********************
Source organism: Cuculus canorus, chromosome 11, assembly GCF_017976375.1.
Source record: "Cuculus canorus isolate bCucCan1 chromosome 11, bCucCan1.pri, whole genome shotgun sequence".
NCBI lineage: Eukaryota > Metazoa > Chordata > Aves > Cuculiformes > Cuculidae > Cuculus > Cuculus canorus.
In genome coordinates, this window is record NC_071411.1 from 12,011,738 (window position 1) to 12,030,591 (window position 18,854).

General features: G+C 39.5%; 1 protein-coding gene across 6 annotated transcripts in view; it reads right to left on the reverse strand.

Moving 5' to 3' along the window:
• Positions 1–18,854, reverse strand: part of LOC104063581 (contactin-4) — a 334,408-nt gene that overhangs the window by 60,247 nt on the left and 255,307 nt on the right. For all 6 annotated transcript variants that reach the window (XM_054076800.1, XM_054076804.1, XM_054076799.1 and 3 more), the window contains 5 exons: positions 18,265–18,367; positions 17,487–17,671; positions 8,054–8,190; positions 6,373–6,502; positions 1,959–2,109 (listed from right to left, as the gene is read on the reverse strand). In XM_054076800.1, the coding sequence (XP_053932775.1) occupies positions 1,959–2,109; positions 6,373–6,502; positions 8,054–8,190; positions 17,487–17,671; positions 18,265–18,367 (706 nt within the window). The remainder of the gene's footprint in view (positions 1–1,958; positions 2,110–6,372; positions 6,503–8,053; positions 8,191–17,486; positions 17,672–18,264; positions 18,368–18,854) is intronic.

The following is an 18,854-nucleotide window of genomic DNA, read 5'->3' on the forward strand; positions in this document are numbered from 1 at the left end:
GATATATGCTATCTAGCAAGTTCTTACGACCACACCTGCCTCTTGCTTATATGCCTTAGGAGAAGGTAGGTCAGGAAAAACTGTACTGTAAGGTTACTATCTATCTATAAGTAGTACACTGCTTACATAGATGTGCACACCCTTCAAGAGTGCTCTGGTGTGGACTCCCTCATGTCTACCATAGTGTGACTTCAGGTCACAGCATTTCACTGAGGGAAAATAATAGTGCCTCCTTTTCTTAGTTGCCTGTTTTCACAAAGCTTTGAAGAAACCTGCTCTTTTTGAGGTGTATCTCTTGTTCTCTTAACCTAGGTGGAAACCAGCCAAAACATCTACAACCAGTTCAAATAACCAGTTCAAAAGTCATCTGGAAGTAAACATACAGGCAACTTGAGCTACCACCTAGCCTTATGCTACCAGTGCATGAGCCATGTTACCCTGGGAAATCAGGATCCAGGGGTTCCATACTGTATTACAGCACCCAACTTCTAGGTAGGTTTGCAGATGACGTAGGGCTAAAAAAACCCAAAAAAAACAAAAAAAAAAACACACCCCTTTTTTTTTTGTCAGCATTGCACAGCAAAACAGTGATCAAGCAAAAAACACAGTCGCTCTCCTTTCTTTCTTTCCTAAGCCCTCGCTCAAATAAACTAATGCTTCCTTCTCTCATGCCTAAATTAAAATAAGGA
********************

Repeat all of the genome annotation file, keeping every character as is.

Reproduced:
Source organism: Cuculus canorus, chromosome 11, assembly GCF_017976375.1.
Source record: "Cuculus canorus isolate bCucCan1 chromosome 11, bCucCan1.pri, whole genome shotgun sequence".
NCBI lineage: Eukaryota > Metazoa > Chordata > Aves > Cuculiformes > Cuculidae > Cuculus > Cuculus canorus.
In genome coordinates, this window is record NC_071411.1 from 12,011,738 (window position 1) to 12,030,591 (window position 18,854).

General features: G+C 39.5%; 1 protein-coding gene across 6 annotated transcripts in view; it reads right to left on the reverse strand.

Moving 5' to 3' along the window:
• Positions 1–18,854, reverse strand: part of LOC104063581 (contactin-4) — a 334,408-nt gene that overhangs the window by 60,247 nt on the left and 255,307 nt on the right. For all 6 annotated transcript variants that reach the window (XM_054076800.1, XM_054076804.1, XM_054076799.1 and 3 more), the window contains 5 exons: positions 18,265–18,367; positions 17,487–17,671; positions 8,054–8,190; positions 6,373–6,502; positions 1,959–2,109 (listed from right to left, as the gene is read on the reverse strand). In XM_054076800.1, the coding sequence (XP_053932775.1) occupies positions 1,959–2,109; positions 6,373–6,502; positions 8,054–8,190; positions 17,487–17,671; positions 18,265–18,367 (706 nt within the window). The remainder of the gene's footprint in view (positions 1–1,958; positions 2,110–6,372; positions 6,503–8,053; positions 8,191–17,486; positions 17,672–18,264; positions 18,368–18,854) is intronic.

The following is an 18,854-nucleotide window of genomic DNA, read 5'->3' on the forward strand; positions in this document are numbered from 1 at the left end:
GATATATGCTATCTAGCAAGTTCTTACGACCACACCTGCCTCTTGCTTATATGCCTTAGGAGAAGGTAGGTCAGGAAAAACTGTACTGTAAGGTTACTATCTATCTATAAGTAGTACACTGCTTACATAGATGTGCACACCCTTCAAGAGTGCTCTGGTGTGGACTCCCTCATGTCTACCATAGTGTGACTTCAGGTCACAGCATTTCACTGAGGGAAAATAATAGTGCCTCCTTTTCTTAGTTGCCTGTTTTCACAAAGCTTTGAAGAAACCTGCTCTTTTTGAGGTGTATCTCTTGTTCTCTTAACCTAGGTGGAAACCAGCCAAAACATCTACAACCAGTTCAAATAACCAGTTCAAAAGTCATCTGGAAGTAAACATACAGGCAACTTGAGCTACCACCTAGCCTTATGCTACCAGTGCATGAGCCATGTTACCCTGGGAAATCAGGATCCAGGGGTTCCATACTGTATTACAGCACCCAACTTCTAGGTAGGTTTGCAGATGACGTAGGGCTAAAAAAACCCAAAAAAAACAAAAAAAAAAACACACCCCTTTTTTTTTTGTCAGCATTGCACAGCAAAACAGTGATCAAGCAAAAAACACAGTCGCTCTCCTTTCTTTCTTTCCTAAGCCCTCGCTCAAATAAACTAATGCTTCCTTCTCTCATGCCTAAATTAAAATAAGGA